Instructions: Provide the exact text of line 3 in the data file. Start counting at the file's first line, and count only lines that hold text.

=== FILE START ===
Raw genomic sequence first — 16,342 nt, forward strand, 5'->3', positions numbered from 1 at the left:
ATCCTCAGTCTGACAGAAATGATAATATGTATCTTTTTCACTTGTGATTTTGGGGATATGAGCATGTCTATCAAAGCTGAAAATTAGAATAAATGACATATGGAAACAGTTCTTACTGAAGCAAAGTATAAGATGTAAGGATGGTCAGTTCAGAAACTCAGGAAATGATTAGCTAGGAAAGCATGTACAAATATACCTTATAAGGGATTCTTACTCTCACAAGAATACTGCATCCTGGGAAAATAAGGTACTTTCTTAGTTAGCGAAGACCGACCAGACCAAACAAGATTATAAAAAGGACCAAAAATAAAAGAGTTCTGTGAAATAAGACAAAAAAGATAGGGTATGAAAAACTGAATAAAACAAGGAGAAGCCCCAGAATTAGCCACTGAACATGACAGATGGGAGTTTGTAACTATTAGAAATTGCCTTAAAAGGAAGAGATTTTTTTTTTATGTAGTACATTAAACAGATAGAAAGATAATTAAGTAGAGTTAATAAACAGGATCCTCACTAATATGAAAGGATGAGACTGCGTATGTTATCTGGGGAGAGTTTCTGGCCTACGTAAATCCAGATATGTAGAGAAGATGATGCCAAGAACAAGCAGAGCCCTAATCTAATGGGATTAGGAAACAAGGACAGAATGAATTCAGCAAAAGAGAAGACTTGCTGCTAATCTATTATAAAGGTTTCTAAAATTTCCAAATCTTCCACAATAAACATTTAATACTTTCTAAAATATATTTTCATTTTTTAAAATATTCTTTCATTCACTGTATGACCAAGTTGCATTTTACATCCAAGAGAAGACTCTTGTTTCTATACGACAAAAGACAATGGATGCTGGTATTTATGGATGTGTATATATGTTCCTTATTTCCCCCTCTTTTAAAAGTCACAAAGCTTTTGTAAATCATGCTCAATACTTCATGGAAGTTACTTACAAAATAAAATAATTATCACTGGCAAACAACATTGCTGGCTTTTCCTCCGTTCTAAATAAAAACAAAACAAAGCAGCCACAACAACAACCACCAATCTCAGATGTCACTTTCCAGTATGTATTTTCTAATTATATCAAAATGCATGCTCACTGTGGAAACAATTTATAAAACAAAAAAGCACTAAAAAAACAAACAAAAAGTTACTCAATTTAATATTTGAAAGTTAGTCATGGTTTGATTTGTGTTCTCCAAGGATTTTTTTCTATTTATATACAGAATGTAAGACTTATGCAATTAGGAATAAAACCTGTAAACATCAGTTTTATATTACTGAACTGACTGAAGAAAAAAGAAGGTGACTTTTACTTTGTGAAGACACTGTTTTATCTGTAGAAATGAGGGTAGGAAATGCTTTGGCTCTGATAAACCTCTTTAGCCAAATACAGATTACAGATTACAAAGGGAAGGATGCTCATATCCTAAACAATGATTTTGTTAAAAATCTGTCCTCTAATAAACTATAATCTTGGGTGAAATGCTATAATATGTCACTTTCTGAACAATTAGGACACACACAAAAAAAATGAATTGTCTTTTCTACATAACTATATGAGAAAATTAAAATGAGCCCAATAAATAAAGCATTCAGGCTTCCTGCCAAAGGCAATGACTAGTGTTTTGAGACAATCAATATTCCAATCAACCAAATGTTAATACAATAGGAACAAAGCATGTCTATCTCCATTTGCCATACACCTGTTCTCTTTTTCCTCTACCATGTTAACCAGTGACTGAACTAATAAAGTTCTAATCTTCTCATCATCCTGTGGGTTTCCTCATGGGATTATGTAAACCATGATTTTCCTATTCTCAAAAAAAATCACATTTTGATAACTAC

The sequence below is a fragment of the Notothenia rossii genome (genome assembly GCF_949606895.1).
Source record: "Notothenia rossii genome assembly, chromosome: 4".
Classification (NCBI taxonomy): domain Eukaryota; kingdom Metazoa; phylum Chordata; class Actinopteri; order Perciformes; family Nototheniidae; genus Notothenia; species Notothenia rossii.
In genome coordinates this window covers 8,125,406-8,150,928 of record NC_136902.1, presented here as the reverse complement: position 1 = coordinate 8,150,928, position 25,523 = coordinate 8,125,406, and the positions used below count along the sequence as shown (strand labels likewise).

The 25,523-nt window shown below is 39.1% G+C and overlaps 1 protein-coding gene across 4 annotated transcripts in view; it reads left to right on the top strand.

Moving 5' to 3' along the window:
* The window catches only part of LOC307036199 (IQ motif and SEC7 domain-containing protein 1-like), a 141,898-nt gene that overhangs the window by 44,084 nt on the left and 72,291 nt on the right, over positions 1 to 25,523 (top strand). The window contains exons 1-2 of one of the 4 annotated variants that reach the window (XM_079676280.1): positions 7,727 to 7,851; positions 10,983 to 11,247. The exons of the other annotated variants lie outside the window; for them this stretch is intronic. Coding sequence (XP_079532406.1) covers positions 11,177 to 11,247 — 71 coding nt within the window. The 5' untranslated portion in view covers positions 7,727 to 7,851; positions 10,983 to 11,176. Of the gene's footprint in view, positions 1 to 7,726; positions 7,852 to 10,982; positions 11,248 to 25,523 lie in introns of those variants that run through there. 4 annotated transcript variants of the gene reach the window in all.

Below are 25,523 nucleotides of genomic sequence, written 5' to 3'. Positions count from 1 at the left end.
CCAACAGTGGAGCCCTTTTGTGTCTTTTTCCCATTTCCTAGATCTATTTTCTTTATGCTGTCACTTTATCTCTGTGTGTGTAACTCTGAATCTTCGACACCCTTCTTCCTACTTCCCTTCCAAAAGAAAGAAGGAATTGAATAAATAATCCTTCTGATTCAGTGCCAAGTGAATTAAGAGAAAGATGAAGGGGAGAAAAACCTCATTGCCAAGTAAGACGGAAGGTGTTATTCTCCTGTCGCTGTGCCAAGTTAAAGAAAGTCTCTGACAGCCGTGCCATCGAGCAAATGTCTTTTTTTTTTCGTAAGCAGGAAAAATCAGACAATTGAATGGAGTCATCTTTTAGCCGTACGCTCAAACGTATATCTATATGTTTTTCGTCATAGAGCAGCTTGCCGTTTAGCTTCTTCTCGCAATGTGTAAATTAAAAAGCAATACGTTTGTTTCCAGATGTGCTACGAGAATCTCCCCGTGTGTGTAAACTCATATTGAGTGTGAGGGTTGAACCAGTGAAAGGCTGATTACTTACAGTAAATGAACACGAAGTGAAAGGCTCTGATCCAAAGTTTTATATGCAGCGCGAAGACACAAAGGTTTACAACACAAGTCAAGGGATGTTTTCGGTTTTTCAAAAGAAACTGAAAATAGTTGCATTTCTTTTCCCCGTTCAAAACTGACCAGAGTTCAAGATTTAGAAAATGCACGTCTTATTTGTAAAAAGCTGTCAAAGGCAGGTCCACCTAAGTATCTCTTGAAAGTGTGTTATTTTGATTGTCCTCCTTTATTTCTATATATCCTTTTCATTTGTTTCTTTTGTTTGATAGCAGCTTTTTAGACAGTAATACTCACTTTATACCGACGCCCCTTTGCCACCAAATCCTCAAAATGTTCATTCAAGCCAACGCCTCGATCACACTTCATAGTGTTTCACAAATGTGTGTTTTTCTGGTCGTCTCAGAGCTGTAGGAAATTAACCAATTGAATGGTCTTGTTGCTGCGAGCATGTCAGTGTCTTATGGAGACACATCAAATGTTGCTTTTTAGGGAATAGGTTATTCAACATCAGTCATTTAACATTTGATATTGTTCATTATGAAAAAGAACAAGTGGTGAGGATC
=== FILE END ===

The sequence below is a fragment of the Notothenia rossii genome (genome assembly GCF_949606895.1).